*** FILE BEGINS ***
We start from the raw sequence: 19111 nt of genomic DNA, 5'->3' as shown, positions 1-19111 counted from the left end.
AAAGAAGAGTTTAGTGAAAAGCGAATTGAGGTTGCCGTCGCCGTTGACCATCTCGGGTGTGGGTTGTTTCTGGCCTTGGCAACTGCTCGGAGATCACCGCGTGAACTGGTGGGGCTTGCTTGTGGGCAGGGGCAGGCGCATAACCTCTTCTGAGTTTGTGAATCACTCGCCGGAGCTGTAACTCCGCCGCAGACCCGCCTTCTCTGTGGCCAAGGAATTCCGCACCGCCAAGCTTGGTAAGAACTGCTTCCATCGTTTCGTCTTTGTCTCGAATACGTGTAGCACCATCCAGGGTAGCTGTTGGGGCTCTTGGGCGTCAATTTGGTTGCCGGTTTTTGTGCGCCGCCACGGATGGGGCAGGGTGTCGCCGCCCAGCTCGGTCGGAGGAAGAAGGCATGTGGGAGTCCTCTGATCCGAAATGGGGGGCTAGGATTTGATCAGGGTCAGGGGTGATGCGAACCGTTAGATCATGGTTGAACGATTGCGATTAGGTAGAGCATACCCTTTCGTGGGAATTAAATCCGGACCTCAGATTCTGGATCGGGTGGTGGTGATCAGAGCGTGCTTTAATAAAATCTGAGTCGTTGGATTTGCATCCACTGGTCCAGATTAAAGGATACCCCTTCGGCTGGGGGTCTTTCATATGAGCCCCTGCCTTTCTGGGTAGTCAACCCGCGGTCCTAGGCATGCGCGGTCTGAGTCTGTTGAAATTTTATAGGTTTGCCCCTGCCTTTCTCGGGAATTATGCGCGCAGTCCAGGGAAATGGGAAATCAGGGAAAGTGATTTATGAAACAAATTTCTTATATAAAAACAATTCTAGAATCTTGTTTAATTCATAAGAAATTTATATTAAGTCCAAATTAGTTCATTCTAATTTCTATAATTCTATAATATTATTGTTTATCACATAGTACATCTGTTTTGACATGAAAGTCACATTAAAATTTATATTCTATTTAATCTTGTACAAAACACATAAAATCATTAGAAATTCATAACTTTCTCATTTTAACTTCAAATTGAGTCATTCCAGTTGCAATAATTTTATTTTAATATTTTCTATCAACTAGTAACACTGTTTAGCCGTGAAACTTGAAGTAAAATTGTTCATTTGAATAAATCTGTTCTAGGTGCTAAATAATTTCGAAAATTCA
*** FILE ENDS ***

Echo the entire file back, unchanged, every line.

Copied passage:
We start from the raw sequence: 19111 nt of genomic DNA, 5'->3' as shown, positions 1-19111 counted from the left end.
AAAGAAGAGTTTAGTGAAAAGCGAATTGAGGTTGCCGTCGCCGTTGACCATCTCGGGTGTGGGTTGTTTCTGGCCTTGGCAACTGCTCGGAGATCACCGCGTGAACTGGTGGGGCTTGCTTGTGGGCAGGGGCAGGCGCATAACCTCTTCTGAGTTTGTGAATCACTCGCCGGAGCTGTAACTCCGCCGCAGACCCGCCTTCTCTGTGGCCAAGGAATTCCGCACCGCCAAGCTTGGTAAGAACTGCTTCCATCGTTTCGTCTTTGTCTCGAATACGTGTAGCACCATCCAGGGTAGCTGTTGGGGCTCTTGGGCGTCAATTTGGTTGCCGGTTTTTGTGCGCCGCCACGGATGGGGCAGGGTGTCGCCGCCCAGCTCGGTCGGAGGAAGAAGGCATGTGGGAGTCCTCTGATCCGAAATGGGGGGCTAGGATTTGATCAGGGTCAGGGGTGATGCGAACCGTTAGATCATGGTTGAACGATTGCGATTAGGTAGAGCATACCCTTTCGTGGGAATTAAATCCGGACCTCAGATTCTGGATCGGGTGGTGGTGATCAGAGCGTGCTTTAATAAAATCTGAGTCGTTGGATTTGCATCCACTGGTCCAGATTAAAGGATACCCCTTCGGCTGGGGGTCTTTCATATGAGCCCCTGCCTTTCTGGGTAGTCAACCCGCGGTCCTAGGCATGCGCGGTCTGAGTCTGTTGAAATTTTATAGGTTTGCCCCTGCCTTTCTCGGGAATTATGCGCGCAGTCCAGGGAAATGGGAAATCAGGGAAAGTGATTTATGAAACAAATTTCTTATATAAAAACAATTCTAGAATCTTGTTTAATTCATAAGAAATTTATATTAAGTCCAAATTAGTTCATTCTAATTTCTATAATTCTATAATATTATTGTTTATCACATAGTACATCTGTTTTGACATGAAAGTCACATTAAAATTTATATTCTATTTAATCTTGTACAAAACACATAAAATCATTAGAAATTCATAACTTTCTCATTTTAACTTCAAATTGAGTCATTCCAGTTGCAATAATTTTATTTTAATATTTTCTATCAACTAGTAACACTGTTTAGCCGTGAAACTTGAAGTAAAATTGTTCATTTGAATAAATCTGTTCTAGGTGCTAAATAATTTCGAAAATTCA